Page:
Regular exercise is as good for your grey cells as it is for the rest of your body. In the latest issue of the Healthy Food Guide, Dr. Mosconi shares key activities known to boost brain health and power up your neurons that anyone can engage in, today.
If you were left with the chance of asking only one fundamental question about the future of humanity, which one would it be? That's exactly what legendary American literary agent John Brockman wanted to know of freethinkers, scientists, engineers and entrepreneurs moving at and across the very borders of modern thought. The Last Question presents their best answers. Very honored to be part of the team.
Very honored to have a chance to write an op-ed about brain nutrition for The Guardian. "As a society, we are used to the idea that we feed our bodies, and that our diet shapes our waistlines. But many of us forget that the same diet also feeds our brains, and that the food we give our brains shapes our thoughts and actions." Read the full article here.
Very grateful to The Times and Rachel Carlyle for the double-page interview and thoughtful review of my book, Brain Food (Penguin Life, UK). And a big thank you to our friends in UK for sending pictures!
Even though Amazon lists change day by day, it is quite exciting to see that orange label attached to your own little book. Thank you UK friends, colleagues, and readers. Really grateful and humbled by the whole experience. The book is here.
Back in 2005, I had the honor to be selected to brief the press at the first International Conference on Prevention of Dementia, in Washington DC. Back then, the word "prevention" was still taboo in the Alzheimer's field. We've come a long way.
It was fun chatting with Caroline Winter for her piece "These Bro Scientists Want to Sell You Mind-Hacking Pills. How about a nice cube of coffee to start the morning?" [Bloomberg Businessweek, May 10, 2016]. Read the article here.
Honored to be interview for the Nutrition part of the "To Be Great" series. Here's an excerpt: "Berries are the most precious part of the plant because they’re the only way the plant can reproduce itself, for they contain seeds. All of the energy, all the intention that the plant puts into surviving goes into the berry. [...] So they’re incredibly nutritious, they have all possible antioxidant and anti-inflammatory components. [...] It’s like magic." Read the piece here.
A few years ago I had the honor to participate in my friend Enzo Simone's project "10 Mountains 10 Years", an award winning documentary film by Backlight Production LLC. 10 Mountains 10 Years follows Enzo's international team of mountain climbers as they scale 10 of the greatest peaks in the world to raise awareness and funds for Alzheimer's and Parkinson's. Watch the trailer here.
I had so much fun recording a podcast with Dr. Stieg for his new show, coming out January 2018. A compelling exploration of our most important and complex organ – the brain. Neurosurgeon-in-Chief of New York-Presbyterian/Weill Cornell Medicine and founder and Chairman of the Weill Cornell Medicine Brain and Spine Center, Dr. Phil Stieg presents a wide range of fascinating topics related to the brain and how to lead a brain-healthy life.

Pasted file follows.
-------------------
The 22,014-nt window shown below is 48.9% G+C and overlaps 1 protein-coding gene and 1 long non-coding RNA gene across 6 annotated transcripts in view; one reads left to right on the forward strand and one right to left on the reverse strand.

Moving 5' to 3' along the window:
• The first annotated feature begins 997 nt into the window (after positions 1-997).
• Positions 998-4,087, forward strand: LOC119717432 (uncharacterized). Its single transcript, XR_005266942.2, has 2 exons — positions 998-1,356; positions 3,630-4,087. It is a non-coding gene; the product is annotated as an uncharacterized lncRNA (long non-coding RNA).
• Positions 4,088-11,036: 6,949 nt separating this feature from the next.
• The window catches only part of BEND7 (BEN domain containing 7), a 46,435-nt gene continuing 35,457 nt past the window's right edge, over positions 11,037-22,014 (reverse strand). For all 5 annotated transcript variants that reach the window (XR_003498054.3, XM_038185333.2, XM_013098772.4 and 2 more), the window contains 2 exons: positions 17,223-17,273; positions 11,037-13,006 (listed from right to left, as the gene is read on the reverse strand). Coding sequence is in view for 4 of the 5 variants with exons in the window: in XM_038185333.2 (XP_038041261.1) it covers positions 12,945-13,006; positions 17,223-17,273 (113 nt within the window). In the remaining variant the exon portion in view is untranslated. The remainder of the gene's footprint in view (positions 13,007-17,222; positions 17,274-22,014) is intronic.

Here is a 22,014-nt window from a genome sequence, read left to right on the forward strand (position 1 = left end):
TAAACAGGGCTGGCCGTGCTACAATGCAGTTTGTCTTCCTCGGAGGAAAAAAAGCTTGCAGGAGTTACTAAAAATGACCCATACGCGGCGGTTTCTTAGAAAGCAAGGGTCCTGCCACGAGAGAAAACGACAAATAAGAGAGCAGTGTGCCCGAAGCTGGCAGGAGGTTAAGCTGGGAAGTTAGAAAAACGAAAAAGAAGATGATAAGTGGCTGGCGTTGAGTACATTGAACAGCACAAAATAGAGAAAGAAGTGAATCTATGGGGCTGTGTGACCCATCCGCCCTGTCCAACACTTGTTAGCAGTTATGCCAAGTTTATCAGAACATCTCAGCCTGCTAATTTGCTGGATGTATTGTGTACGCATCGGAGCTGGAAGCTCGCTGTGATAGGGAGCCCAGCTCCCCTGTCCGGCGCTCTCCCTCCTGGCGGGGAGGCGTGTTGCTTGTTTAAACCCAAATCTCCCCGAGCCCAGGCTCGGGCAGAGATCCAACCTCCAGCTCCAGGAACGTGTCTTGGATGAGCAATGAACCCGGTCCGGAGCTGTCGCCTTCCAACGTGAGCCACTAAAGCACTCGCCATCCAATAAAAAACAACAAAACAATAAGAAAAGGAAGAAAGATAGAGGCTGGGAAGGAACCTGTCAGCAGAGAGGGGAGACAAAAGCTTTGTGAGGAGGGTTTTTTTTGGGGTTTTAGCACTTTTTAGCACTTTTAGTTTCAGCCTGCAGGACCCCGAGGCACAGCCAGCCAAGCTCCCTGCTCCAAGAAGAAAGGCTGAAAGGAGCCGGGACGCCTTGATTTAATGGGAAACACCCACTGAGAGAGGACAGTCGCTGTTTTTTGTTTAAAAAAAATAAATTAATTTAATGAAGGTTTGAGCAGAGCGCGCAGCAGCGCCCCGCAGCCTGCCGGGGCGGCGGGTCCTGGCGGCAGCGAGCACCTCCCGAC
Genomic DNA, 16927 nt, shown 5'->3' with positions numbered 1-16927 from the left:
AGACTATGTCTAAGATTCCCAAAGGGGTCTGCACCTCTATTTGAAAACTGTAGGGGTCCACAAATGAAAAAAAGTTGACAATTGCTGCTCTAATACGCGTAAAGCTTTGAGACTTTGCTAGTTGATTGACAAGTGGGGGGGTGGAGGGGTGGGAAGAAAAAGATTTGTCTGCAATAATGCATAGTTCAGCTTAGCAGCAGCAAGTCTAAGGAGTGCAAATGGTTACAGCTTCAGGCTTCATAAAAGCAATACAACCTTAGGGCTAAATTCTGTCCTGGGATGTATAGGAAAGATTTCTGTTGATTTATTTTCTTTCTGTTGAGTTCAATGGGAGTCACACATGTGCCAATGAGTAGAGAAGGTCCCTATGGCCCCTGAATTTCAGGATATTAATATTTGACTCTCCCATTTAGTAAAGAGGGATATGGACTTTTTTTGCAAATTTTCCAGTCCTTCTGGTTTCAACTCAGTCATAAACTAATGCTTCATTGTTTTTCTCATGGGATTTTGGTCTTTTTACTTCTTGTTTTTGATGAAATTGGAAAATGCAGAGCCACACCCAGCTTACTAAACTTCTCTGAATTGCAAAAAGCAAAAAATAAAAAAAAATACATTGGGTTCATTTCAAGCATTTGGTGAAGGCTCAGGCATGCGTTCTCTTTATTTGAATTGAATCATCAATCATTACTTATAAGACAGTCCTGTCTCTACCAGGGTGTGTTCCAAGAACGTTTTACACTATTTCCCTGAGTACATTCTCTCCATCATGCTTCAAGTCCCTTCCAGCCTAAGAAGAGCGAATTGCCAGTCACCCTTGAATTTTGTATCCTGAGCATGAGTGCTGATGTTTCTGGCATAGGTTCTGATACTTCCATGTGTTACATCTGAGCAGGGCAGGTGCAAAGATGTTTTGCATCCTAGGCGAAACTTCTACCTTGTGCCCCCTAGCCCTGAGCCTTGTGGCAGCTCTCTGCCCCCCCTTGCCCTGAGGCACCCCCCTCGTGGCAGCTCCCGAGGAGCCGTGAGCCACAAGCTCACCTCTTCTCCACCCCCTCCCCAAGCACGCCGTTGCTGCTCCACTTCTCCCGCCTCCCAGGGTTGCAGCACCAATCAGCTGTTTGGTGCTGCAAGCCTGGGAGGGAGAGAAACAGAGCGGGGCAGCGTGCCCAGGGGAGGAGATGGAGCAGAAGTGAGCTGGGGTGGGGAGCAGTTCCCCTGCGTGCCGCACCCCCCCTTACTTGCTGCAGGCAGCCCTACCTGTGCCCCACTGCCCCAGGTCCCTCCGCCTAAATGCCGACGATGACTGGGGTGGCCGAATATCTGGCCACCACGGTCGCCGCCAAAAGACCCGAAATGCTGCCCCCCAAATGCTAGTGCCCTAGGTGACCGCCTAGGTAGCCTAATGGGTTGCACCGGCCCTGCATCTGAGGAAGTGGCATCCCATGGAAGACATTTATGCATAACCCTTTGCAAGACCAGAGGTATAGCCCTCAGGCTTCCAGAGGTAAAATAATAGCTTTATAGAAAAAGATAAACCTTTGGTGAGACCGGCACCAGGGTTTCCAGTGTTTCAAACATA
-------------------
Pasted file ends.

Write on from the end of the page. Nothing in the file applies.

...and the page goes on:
I wrote an article about our research on Alzheimer's and Women's Health. Beyond the problems in under-representing the threats of Alzheimer’s, we are most worried about what’s missing altogether in the consideration of policy and care. Few discussions acknowledge that any one part of the population is at greater risk than another. This higher-risk subset of the population is actually 50% of all Americans. The especially vulnerable population is, simply, women.
Today I had the privilege to meet Maria Shriver and participate in the Women's Alzheimer's Movement (WAM)-sponsored summit: "A Women's Health Summit: It Starts With the Brain". the summit will convene leading scientists, thought-leaders and best-selling authors at Hearst Tower in New York City to discuss tackling one of the greatest health challenges of our time: protecting women's minds from Alzheimer's disease.
England (Penguin), France (Lattes), the Netherlands (Atlas Contact), Italy (Mondadori), and now Finland (Art House)! It is such an honor and privilege to receive so much interest from abroad. So curious to see the translations.
Coming up in 2018: Neuroscientist, nutritionist, and founder and director of NYU's Nutrition & Brain Fitness Lab, Lisa Mosconi's Neuronutrition, using new research to show how diet directly impacts brain health and what to eat based on our particular brain type -- by Caroline Sutton for Avery (Penguin Random House), by Katinka Brockman at Brockman (USA)
I'm teaching a class for Dr. Judith A. Gilbride's course "Nutrition in Aging". Interested in which foods are good for your brain, and which foods are harmful instead? Curious about which nutrients and nutritional supplements are a must as we age? Come to class!
Honored to be invited to join the Faculty at NYU Steinhardt School of Nutrition and Food Studies. Let's start with a talk about my favorite topic: Neuro-Nutrition. Feel free to join! 411 Lafayette Street, 5th floor, at 2pm
Many studies including our own suggest that keeping the brain and body spry in middle age staves off later cognitive decline. A new paper suggests that contrary to some thinking, it may have nothing to do with changing the course of Alzheimer’s pathology. Find out what I think in my interview for Reuters Health and AlzForum.